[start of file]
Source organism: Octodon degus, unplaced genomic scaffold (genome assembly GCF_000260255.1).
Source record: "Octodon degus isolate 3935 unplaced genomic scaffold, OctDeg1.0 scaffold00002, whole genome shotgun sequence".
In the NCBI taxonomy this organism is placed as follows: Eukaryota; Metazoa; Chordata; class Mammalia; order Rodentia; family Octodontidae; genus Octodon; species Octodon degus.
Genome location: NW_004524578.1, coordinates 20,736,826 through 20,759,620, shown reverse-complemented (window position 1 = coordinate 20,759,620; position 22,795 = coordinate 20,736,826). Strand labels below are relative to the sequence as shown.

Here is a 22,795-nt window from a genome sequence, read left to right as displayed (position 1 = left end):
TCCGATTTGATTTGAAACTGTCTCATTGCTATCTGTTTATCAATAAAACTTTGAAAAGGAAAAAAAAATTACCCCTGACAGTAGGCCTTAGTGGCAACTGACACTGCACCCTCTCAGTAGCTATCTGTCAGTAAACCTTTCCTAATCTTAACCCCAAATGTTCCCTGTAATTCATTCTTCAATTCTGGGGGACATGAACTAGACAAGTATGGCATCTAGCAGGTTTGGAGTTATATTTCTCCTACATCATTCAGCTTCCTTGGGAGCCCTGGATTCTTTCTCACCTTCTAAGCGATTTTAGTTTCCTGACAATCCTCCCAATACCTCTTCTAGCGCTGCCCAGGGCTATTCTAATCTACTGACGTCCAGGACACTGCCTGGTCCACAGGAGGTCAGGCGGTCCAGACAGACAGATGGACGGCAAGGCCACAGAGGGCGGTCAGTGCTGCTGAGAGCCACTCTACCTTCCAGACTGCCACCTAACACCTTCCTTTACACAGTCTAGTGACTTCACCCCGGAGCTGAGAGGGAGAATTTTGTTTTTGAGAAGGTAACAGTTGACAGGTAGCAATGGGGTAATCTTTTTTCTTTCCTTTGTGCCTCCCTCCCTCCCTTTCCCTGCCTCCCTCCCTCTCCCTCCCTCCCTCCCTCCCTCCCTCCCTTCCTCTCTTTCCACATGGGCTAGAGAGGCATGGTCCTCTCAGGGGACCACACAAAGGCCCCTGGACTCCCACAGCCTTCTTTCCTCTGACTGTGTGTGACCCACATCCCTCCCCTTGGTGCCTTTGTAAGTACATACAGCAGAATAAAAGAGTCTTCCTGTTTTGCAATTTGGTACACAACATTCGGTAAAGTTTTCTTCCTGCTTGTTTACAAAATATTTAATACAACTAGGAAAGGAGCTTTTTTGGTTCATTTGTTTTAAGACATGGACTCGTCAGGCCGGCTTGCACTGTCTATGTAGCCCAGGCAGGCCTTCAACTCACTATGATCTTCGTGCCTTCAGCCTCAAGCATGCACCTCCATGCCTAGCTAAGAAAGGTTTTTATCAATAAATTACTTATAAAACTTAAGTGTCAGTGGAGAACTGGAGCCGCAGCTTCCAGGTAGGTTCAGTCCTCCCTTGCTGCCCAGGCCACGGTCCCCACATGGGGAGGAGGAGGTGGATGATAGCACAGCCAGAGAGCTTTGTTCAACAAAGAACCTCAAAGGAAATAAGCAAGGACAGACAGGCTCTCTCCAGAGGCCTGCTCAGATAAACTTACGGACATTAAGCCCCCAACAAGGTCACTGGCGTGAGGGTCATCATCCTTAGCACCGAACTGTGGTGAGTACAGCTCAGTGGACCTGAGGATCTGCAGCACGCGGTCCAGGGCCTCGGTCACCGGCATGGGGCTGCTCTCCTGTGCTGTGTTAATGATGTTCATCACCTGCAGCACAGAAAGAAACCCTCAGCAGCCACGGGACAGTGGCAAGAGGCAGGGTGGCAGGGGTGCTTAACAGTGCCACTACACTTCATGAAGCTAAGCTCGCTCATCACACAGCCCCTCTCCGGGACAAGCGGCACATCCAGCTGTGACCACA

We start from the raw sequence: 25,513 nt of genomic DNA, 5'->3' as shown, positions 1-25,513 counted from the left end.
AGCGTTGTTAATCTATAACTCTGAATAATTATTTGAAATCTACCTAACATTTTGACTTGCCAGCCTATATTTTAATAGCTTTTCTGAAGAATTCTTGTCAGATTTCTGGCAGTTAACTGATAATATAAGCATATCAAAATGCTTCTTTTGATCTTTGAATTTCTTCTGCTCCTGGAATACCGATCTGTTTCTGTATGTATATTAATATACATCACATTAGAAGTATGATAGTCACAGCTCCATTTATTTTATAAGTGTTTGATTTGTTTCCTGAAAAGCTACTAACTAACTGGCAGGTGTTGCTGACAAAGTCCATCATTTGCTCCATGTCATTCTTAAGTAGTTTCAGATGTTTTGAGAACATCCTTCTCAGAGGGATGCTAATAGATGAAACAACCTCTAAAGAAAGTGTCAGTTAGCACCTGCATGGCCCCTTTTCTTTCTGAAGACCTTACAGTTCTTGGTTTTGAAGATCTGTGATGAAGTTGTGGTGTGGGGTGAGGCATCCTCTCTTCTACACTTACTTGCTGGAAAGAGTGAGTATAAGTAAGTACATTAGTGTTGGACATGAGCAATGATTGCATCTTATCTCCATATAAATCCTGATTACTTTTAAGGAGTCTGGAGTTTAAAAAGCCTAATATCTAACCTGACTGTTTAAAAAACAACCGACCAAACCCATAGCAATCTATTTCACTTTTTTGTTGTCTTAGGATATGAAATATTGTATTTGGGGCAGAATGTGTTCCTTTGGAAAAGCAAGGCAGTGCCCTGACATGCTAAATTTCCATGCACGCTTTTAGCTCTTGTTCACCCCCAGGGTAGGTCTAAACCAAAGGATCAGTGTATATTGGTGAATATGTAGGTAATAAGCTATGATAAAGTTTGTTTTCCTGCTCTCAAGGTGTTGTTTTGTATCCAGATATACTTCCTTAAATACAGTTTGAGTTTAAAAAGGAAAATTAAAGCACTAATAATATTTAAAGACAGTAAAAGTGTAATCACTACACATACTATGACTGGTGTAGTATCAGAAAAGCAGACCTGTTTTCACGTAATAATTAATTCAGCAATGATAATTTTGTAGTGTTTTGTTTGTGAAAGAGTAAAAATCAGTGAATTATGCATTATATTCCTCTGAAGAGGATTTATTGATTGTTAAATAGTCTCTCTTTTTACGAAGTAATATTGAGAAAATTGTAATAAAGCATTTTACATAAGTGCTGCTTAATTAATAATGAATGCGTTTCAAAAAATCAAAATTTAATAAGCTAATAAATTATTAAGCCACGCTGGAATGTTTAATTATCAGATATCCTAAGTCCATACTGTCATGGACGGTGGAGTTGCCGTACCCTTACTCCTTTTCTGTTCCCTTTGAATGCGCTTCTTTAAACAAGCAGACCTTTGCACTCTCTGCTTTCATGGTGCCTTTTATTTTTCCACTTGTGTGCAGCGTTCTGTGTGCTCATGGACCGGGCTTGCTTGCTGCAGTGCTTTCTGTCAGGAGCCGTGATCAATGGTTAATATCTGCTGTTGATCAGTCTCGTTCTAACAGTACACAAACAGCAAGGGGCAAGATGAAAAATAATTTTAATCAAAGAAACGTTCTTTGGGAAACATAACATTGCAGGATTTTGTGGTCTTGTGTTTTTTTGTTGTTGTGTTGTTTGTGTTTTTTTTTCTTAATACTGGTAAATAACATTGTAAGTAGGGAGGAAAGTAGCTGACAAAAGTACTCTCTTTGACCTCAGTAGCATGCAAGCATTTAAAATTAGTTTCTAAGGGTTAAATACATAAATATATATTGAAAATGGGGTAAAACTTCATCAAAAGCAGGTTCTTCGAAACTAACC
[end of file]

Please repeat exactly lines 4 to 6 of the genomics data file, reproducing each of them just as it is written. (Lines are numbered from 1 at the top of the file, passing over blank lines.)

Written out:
Genome location: NW_004524578.1, coordinates 20,736,826 through 20,759,620, shown reverse-complemented (window position 1 = coordinate 20,759,620; position 22,795 = coordinate 20,736,826). Strand labels below are relative to the sequence as shown.

Here is a 22,795-nt window from a genome sequence, read left to right as displayed (position 1 = left end):
TCCGATTTGATTTGAAACTGTCTCATTGCTATCTGTTTATCAATAAAACTTTGAAAAGGAAAAAAAAATTACCCCTGACAGTAGGCCTTAGTGGCAACTGACACTGCACCCTCTCAGTAGCTATCTGTCAGTAAACCTTTCCTAATCTTAACCCCAAATGTTCCCTGTAATTCATTCTTCAATTCTGGGGGACATGAACTAGACAAGTATGGCATCTAGCAGGTTTGGAGTTATATTTCTCCTACATCATTCAGCTTCCTTGGGAGCCCTGGATTCTTTCTCACCTTCTAAGCGATTTTAGTTTCCTGACAATCCTCCCAATACCTCTTCTAGCGCTGCCCAGGGCTATTCTAATCTACTGACGTCCAGGACACTGCCTGGTCCACAGGAGGTCAGGCGGTCCAGACAGACAGATGGACGGCAAGGCCACAGAGGGCGGTCAGTGCTGCTGAGAGCCACTCTACCTTCCAGACTGCCACCTAACACCTTCCTTTACACAGTCTAGTGACTTCACCCCGGAGCTGAGAGGGAGAATTTTGTTTTTGAGAAGGTAACAGTTGACAGGTAGCAATGGGGTAATCTTTTTTCTTTCCTTTGTGCCTCCCTCCCTCCCTTTCCCTGCCTCCCTCCCTCTCCCTCCCTCCCTCCCTCCCTCCCTCCCTTCCTCTCTTTCCACATGGGCTAGAGAGGCATGGTCCTCTCAGGGGACCACACAAAGGCCCCTGGACTCCCACAGCCTTCTTTCCTCTGACTGTGTGTGACCCACATCCCTCCCCTTGGTGCCTTTGTAAGTACATACAGCAGAATAAAAGAGTCTTCCTGTTTTGCAATTTGGTACACAACATTCGGTAAAGTTTTCTTCCTGCTTGTTTACAAAATATTTAATACAACTAGGAAAGGAGCTTTTTTGGTTCATTTGTTTTAAGACATGGACTCGTCAGGCCGGCTTGCACTGTCTATGTAGCCCAGGCAGGCCTTCAACTCACTATGATCTTCGTGCCTTCAGCCTCAAGCATGCACCTCCATGCCTAGCTAAGAAAGGTTTTTATCAATAAATTACTTATAAAACTTAAGTGTCAGTGGAGAACTGGAGCCGCAGCTTCCAGGTAGGTTCAGTCCTCCCTTGCTGCCCAGGCCACGGTCCCCACATGGGGAGGAGGAGGTGGATGATAGCACAGCCAGAGAGCTTTGTTCAACAAAGAACCTCAAAGGAAATAAGCAAGGACAGACAGGCTCTCTCCAGAGGCCTGCTCAGATAAACTTACGGACATTAAGCCCCCAACAAGGTCACTGGCGTGAGGGTCATCATCCTTAGCACCGAACTGTGGTGAGTACAGCTCAGTGGACCTGAGGATCTGCAGCACGCGGTCCAGGGCCTCGGTCACCGGCATGGGGCTGCTCTCCTGTGCTGTGTTAATGATGTTCATCACCTGCAGCACAGAAAGAAACCCTCAGCAGCCACGGGACAGTGGCAAGAGGCAGGGTGGCAGGGGTGCTTAACAGTGCCACTACACTTCATGAAGCTAAGCTCGCTCATCACACAGCCCCTCTCCGGGACAAGCGGCACATCCAGCTGTGACCACA